Nodal Enterprises (NEs) (Dyer & Nobeoka, 2000) create value by exploiting their position at the center of networks of supplier firms. In managing these networks of organizations, however, NEs face a dilemma: how much knowledge must be shared with partners in the value-chain? In this paper, we propose that knowledge sharing must be managed dynamically. Building on selected applications of social network theory to clusters’ analysis (Kogut, 2000), we assume that NEs manage a combination of two types of rents when they share knowledge among their networked firms: “Coleman-type” and “Burt-type” rents. How the combination between the two dynamically unfolds is an unexplored issue. Using a computer simulation model, we explore robustness of alternative strategies of knowledge sharing among networked firms. Learning from our simulation experiments, we suggest a desired inter-temporal pattern of knowledge sharing and we show how the steady-state of knowledge-sharing depends counterintuitively on the speed at which knowledge leaks among the firms that are connected in the network.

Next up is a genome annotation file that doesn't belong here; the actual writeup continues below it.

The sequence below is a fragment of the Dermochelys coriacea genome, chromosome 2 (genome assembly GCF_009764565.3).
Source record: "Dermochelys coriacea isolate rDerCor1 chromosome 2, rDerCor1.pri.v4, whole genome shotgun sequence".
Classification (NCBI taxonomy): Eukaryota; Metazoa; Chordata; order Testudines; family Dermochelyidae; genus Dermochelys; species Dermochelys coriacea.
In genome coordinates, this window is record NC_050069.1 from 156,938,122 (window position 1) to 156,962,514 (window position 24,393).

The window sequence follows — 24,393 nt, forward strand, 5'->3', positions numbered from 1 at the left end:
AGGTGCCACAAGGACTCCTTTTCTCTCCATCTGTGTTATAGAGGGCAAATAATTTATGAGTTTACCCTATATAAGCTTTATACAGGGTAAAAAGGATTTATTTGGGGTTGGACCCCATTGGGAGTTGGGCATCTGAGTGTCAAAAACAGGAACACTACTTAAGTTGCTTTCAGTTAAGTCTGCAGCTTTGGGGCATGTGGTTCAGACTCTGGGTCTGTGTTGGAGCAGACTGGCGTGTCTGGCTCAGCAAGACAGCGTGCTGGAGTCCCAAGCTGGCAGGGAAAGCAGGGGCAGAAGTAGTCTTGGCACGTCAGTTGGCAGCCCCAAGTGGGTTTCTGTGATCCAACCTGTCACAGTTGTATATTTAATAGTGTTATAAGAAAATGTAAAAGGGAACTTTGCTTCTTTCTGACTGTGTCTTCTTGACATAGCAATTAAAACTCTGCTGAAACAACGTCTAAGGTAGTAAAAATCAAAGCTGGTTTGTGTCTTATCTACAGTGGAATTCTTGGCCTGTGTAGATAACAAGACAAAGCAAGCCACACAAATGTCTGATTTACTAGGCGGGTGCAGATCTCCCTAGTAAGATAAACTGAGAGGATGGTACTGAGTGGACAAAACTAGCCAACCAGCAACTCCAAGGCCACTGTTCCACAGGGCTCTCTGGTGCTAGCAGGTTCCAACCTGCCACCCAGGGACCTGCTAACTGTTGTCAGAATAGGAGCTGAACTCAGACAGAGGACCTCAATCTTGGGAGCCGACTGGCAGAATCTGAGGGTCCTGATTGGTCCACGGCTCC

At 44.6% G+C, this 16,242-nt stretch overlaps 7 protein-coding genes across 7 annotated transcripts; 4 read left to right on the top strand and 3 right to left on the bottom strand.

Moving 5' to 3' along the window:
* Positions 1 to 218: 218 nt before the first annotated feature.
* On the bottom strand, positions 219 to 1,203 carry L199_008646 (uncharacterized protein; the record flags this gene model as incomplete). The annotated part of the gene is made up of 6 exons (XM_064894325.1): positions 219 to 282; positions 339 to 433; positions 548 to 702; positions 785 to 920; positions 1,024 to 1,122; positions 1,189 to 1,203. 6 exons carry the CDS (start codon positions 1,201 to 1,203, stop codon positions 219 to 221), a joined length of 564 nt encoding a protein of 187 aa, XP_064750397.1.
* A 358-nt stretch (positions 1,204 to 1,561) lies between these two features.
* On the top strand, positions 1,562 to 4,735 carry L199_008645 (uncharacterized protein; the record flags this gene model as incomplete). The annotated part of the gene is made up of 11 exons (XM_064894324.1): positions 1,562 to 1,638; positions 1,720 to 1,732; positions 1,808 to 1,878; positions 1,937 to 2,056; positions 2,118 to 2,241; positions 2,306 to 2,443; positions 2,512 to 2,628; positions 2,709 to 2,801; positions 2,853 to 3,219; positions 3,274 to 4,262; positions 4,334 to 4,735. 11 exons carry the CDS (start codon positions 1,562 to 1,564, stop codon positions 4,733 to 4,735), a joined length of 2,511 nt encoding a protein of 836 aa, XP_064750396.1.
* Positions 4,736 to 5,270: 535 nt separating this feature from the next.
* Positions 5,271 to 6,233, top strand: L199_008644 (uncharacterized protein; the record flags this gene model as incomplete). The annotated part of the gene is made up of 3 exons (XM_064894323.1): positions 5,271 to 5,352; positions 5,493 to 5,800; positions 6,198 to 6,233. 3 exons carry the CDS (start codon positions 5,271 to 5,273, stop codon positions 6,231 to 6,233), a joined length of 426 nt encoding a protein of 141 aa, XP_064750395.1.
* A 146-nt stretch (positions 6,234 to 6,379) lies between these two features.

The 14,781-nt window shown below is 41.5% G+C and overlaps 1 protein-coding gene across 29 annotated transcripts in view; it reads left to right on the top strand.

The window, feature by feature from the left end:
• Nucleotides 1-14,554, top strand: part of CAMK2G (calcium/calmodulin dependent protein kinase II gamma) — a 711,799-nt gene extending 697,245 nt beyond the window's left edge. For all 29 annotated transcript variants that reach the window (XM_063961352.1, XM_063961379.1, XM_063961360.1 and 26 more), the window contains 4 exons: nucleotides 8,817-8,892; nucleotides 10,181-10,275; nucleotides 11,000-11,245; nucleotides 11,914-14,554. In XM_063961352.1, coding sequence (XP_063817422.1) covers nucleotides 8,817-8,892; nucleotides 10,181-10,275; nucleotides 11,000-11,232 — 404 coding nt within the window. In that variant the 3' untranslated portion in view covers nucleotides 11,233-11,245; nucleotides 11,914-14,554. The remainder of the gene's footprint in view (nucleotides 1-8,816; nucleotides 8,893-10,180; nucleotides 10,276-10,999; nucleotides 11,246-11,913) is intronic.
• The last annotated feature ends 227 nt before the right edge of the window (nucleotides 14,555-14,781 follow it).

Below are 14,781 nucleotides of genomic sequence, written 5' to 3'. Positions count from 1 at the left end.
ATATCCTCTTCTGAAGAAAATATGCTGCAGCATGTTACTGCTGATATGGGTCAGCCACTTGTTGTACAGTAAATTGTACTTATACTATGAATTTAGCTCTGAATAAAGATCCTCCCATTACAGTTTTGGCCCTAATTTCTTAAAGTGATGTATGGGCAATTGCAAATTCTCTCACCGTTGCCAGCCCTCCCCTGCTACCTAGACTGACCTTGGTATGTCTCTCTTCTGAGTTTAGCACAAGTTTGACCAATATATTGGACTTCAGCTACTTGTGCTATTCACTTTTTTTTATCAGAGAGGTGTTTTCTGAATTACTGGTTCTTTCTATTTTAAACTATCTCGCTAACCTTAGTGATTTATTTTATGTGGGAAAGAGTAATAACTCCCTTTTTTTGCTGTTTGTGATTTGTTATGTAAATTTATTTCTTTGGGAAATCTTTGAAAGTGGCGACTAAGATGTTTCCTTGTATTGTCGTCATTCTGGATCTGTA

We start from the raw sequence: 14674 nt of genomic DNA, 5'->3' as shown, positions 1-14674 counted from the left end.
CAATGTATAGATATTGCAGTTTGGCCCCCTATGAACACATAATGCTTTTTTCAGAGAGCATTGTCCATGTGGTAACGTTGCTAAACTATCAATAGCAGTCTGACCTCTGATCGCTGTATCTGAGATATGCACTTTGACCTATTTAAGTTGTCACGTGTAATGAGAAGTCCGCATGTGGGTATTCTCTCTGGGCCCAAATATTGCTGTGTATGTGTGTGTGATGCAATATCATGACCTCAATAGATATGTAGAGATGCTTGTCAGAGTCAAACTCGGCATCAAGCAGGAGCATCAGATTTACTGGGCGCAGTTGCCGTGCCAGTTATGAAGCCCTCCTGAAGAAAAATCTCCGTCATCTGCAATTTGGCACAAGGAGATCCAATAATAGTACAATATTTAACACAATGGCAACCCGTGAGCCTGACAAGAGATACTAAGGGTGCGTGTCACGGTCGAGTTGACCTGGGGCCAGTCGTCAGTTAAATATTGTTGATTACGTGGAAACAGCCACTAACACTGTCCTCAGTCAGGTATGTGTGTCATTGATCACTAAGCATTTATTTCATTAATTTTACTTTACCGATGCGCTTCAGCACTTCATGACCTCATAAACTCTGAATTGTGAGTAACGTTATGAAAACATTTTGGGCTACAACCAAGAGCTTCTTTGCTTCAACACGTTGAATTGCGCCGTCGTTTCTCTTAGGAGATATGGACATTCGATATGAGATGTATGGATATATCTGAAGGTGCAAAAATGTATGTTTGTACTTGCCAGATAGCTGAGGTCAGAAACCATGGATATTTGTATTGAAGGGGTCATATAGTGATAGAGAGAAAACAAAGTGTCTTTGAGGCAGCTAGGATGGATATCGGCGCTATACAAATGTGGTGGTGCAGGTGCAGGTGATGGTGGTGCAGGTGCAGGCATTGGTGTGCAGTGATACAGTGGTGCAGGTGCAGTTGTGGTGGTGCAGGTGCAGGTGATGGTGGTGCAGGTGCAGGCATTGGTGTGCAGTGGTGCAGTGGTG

Burt- Or Coleman-Type Rents, Or a Bit of Both? Knowledge Management Strategies in Suppliers’ Networks

Moschera Luigi
2018

Abstract

Nodal Enterprises (NEs) (Dyer & Nobeoka, 2000) create value by exploiting their position at the center of networks of supplier firms. In managing these networks of organizations, however, NEs face a dilemma: how much knowledge must be shared with partners in the value-chain? In this paper, we propose that knowledge sharing must be managed dynamically. Building on selected applications of social network theory to clusters’ analysis (Kogut, 2000), we assume that NEs manage a combination of two types of rents when they share knowledge among their networked firms: “Coleman-type” and “Burt-type” rents. How the combination between the two dynamically unfolds is an unexplored issue. Using a computer simulation model, we explore robustness of alternative strategies of knowledge sharing among networked firms. Learning from our simulation experiments, we suggest a desired inter-temporal pattern of knowledge sharing and we show how the steady-state of knowledge-sharing depends counterintuitively on the speed at which knowledge leaks among the firms that are connected in the network.
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Utilizza questo identificativo per citare o creare un link a questo documento: http://hdl.handle.net/11367/71277
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